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Obama Presses Cybersecurity Standards With Company Chiefs

Photographer: Win McNamee/Getty Images

Staff members work at the National Cybersecurity and Communications Integration Center facility in Arlington, Virginia. Close

Staff members work at the National Cybersecurity and Communications Integration Center... Read More

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Photographer: Win McNamee/Getty Images

Staff members work at the National Cybersecurity and Communications Integration Center facility in Arlington, Virginia.

President Barack Obama conferred with Brian Moynihan, chief executive officer of Bank of America Corp. (BAC), along with corporate leaders from consumer, utility and defense companies as the administration prepares standards intended to enhance U.S. computer-network security.

Amid reports of widespread hacking traced to China, Obama in February ordered development of voluntary cybersecurity standards for companies operating vital national infrastructure such as power grids and air-traffic control systems.

The initial plan developed by the National Institute of Standards and Technology was published in the federal register today. Final guidelines are due by February 2014

Obama and the executives “discussed the implementation of the president’s order,” Jay Carney, the White House press secretary, said after the meeting concluded. The group represented companies that worked most closely with the government on the framework.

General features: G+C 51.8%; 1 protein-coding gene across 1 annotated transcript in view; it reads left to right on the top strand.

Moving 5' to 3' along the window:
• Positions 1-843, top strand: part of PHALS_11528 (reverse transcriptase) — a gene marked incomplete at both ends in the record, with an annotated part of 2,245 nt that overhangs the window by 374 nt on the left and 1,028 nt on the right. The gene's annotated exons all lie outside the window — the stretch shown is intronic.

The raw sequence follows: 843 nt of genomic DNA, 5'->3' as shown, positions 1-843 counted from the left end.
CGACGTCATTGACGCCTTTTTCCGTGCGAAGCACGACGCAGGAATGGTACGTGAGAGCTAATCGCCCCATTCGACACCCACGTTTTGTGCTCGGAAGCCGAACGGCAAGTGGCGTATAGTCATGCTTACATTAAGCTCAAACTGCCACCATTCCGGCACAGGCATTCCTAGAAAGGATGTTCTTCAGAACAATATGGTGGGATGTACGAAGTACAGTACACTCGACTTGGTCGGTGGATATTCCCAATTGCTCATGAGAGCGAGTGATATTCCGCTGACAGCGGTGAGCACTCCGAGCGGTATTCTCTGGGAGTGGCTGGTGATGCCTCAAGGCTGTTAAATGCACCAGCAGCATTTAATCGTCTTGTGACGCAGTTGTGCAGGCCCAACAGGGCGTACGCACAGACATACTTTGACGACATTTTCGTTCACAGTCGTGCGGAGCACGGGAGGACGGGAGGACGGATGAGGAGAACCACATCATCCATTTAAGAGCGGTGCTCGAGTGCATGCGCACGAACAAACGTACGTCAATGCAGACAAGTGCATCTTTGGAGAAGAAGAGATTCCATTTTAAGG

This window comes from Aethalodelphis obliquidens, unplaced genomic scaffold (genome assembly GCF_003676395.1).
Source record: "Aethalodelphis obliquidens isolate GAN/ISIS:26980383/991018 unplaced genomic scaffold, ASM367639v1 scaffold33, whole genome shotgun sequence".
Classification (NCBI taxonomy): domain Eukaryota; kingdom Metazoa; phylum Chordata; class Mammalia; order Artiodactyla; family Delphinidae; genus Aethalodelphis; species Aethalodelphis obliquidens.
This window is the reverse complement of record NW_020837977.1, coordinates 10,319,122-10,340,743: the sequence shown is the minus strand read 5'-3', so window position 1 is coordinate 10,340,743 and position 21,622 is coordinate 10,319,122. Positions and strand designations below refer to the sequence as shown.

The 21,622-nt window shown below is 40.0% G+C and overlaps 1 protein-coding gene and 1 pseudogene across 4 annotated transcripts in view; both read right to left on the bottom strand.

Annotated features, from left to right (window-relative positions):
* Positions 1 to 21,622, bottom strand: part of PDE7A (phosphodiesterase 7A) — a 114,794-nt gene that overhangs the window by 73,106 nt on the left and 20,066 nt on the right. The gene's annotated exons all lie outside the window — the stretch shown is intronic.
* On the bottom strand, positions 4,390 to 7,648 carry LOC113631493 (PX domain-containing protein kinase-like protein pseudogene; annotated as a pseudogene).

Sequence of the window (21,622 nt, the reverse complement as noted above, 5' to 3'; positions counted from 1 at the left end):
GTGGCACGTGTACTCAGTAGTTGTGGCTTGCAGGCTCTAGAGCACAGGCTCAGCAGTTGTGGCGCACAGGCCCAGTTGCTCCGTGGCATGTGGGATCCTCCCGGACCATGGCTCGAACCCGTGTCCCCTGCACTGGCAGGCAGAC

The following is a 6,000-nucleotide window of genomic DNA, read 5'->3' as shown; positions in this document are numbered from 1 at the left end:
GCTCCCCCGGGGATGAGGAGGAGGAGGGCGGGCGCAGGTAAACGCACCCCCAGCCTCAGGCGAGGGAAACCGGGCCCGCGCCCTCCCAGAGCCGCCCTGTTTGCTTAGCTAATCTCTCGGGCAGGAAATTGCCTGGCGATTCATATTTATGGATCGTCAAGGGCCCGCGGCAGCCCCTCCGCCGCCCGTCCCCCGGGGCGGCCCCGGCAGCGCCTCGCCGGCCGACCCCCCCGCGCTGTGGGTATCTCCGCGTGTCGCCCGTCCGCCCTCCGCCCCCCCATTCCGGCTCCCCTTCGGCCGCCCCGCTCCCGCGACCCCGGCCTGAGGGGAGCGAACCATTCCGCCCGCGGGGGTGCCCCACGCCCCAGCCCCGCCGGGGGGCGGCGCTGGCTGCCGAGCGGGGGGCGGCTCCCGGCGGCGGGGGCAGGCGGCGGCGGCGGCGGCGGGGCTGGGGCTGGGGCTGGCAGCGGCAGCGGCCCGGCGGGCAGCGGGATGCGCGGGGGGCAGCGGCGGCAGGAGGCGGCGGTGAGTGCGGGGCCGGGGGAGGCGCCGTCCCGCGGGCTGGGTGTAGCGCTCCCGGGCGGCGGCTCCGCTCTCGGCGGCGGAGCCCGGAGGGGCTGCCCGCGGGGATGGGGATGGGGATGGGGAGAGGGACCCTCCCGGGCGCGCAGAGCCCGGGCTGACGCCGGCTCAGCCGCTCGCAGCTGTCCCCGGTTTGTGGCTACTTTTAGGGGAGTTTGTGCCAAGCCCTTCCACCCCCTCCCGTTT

Others attending the meeting in the White House Situation Room were Ajay Banga, chief executive officer of MasterCard Inc. (MA), Charles Scharf, CEO of Visa Inc. (V), Steve Bennett, CEO of Symantec Corp., Wes Bush, CEO of Northrop Grumman Corp. (NOC), Marillyn Hewson, Lockheed Martin Corp. (LMT) CEO, Renee James, president of Intel Corp., and Joseph Rigby, CEO of Pepco Holdings Inc. (POM)

Information Sharing

The administration has been pressing for legislation to encourage companies to share cyberthreat information with the government.

A White House-backed measure failed in the Senate amid opposition from businesses. The administration threatened to veto legislation passed by the House of Representatives in April, saying it had inadequate privacy protections.

U.S. intelligence officials have warned that electronic attacks could disrupt the nation’s banks, utilities, telecommunications and other essential services. Former Homeland Security Secretary Janet Napolitano said in a farewell speech in August that the U.S. will face sometime in the future “a major cyber-event that will have a serious effect on our lives, our economy, and the everyday functioning of our society.”

To contact the reporter on this story: Roger Runningen in Washington at rrunningen@bloomberg.net

To contact the editor responsible for this story: Steven Komarow at skomarow1@bloomberg.net

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